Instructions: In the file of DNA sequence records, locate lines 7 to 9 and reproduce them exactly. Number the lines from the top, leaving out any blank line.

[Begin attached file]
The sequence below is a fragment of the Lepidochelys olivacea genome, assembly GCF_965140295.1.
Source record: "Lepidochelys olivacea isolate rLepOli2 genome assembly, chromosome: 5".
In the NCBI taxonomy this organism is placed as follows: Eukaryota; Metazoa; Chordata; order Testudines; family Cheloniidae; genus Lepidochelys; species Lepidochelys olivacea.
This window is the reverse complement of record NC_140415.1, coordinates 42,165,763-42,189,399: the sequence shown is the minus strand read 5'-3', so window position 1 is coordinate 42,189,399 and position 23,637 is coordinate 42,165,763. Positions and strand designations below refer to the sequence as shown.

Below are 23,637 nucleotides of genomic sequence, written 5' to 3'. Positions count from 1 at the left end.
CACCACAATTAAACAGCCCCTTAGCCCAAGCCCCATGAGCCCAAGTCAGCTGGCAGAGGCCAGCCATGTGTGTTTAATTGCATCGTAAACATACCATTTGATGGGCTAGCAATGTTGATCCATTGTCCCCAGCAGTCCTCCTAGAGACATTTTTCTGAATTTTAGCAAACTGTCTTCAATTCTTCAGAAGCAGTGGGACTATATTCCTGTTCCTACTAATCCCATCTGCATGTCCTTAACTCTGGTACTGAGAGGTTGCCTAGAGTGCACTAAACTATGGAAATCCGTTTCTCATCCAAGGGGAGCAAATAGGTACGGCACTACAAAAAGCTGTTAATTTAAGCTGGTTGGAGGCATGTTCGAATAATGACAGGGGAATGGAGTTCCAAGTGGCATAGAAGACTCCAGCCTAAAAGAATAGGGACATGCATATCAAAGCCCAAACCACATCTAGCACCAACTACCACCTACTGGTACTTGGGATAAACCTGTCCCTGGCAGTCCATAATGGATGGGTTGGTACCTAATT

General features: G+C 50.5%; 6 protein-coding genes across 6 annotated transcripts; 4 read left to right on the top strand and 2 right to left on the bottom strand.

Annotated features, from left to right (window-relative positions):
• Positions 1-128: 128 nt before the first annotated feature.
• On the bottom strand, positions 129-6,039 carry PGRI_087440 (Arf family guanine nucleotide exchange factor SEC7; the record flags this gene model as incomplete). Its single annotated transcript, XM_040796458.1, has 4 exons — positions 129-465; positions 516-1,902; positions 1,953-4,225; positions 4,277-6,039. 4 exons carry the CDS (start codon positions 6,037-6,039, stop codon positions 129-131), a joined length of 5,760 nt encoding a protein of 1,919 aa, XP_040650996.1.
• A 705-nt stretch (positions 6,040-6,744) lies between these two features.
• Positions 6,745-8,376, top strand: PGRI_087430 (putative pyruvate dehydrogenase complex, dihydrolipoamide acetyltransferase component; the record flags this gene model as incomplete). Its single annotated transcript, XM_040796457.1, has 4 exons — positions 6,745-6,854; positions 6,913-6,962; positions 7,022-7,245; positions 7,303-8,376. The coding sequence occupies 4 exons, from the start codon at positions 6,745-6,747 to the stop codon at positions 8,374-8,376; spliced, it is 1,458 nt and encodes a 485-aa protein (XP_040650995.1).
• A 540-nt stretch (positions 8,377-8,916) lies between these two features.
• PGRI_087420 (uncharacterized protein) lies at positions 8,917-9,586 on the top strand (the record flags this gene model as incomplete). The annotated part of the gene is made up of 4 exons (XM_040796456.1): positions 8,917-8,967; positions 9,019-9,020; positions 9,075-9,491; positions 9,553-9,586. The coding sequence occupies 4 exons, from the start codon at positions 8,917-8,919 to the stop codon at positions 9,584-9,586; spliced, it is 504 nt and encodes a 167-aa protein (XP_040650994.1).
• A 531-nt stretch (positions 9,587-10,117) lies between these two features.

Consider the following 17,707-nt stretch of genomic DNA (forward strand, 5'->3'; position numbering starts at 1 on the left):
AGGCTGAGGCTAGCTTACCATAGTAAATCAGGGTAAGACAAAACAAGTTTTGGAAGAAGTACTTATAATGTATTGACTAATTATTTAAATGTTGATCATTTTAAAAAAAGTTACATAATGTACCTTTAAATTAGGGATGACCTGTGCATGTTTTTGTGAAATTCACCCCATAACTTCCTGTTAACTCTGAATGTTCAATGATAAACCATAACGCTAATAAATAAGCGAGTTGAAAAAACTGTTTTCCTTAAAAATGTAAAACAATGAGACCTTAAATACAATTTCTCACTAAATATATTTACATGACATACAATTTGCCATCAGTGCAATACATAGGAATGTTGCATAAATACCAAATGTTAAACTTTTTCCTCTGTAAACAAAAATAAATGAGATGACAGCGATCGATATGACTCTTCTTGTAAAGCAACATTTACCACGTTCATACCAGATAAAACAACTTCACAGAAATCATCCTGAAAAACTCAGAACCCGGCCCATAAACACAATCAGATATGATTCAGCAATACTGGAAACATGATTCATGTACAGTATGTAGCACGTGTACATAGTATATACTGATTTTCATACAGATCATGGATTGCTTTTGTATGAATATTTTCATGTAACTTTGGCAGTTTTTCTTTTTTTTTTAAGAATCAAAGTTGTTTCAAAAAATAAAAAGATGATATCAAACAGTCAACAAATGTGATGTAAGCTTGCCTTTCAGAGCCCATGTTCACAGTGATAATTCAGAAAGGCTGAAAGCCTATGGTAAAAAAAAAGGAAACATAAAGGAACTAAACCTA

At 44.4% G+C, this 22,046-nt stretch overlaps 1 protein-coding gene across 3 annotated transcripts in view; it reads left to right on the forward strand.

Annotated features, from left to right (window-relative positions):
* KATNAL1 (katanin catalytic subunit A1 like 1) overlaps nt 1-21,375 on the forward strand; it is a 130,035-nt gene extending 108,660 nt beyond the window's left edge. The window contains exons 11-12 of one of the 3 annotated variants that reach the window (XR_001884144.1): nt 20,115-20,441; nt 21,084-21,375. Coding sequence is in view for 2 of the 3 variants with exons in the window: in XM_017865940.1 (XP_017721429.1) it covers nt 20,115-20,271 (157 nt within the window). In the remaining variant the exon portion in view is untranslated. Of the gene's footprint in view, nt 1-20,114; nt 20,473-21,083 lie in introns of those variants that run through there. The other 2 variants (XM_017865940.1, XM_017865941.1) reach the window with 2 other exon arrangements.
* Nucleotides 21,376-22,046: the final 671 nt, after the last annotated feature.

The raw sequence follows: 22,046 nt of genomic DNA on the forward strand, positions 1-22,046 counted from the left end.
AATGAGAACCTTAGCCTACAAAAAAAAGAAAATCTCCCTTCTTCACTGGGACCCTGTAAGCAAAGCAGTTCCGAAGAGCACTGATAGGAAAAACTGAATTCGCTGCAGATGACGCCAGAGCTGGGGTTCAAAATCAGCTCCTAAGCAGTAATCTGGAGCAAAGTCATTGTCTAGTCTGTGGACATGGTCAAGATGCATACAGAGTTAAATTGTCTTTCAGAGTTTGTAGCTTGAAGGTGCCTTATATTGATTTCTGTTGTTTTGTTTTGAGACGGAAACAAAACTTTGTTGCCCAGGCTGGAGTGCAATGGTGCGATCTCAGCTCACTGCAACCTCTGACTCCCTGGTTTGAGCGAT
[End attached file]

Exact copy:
General features: G+C 50.5%; 6 protein-coding genes across 6 annotated transcripts; 4 read left to right on the top strand and 2 right to left on the bottom strand.

Annotated features, from left to right (window-relative positions):
• Positions 1-128: 128 nt before the first annotated feature.